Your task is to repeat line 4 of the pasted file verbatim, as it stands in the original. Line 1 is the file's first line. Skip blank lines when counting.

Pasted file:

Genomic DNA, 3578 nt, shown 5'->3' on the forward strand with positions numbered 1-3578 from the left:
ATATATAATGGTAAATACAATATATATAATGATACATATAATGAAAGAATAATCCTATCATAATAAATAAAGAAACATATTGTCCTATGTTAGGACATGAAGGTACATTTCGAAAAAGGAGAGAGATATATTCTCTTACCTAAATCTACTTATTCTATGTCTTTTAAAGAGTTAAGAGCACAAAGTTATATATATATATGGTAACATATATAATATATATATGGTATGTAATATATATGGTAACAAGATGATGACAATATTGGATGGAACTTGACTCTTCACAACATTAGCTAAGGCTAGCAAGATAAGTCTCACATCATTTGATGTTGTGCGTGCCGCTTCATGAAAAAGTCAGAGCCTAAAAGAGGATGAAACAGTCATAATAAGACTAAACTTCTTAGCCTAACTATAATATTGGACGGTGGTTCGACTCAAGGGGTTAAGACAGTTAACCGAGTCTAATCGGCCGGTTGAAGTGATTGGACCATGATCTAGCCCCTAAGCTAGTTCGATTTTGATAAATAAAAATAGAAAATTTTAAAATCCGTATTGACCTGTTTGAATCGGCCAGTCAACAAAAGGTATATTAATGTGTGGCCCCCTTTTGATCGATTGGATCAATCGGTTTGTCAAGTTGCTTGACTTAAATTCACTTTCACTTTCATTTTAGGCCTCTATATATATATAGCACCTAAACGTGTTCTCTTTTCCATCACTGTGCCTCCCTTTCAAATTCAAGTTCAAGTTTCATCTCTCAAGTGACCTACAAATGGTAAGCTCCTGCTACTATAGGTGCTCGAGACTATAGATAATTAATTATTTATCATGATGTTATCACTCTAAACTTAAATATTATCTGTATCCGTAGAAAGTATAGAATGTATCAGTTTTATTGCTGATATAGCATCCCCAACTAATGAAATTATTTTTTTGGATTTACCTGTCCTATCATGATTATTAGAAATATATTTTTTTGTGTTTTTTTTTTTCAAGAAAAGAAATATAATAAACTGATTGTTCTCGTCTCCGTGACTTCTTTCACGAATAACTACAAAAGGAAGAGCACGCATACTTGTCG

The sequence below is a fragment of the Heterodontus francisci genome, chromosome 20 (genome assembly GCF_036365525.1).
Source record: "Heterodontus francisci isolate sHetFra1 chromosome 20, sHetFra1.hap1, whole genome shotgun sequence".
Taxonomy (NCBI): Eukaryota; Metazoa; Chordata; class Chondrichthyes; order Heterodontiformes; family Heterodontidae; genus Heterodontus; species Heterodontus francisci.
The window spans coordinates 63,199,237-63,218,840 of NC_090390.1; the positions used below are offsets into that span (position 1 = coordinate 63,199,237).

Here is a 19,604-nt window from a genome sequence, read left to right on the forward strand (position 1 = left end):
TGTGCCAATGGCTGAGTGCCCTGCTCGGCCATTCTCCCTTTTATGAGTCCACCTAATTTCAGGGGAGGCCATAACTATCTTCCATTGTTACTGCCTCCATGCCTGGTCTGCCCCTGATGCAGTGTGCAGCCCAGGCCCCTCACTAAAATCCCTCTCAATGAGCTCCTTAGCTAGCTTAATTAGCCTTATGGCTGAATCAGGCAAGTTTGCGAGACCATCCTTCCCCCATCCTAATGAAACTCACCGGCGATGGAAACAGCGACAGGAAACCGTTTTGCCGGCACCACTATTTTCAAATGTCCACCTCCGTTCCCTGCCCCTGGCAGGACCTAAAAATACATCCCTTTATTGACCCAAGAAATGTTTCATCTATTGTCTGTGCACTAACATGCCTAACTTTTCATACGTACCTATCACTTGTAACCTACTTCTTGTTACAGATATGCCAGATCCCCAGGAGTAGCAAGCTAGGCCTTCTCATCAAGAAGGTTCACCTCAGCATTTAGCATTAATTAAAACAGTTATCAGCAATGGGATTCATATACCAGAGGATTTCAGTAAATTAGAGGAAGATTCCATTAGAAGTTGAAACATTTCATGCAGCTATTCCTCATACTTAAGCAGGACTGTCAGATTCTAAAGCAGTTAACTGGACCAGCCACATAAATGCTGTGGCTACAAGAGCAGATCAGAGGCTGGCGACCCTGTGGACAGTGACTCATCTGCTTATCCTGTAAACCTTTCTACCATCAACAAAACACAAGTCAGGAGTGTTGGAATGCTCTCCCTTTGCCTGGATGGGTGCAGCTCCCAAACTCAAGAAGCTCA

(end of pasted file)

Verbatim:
Source record: "Heterodontus francisci isolate sHetFra1 chromosome 20, sHetFra1.hap1, whole genome shotgun sequence".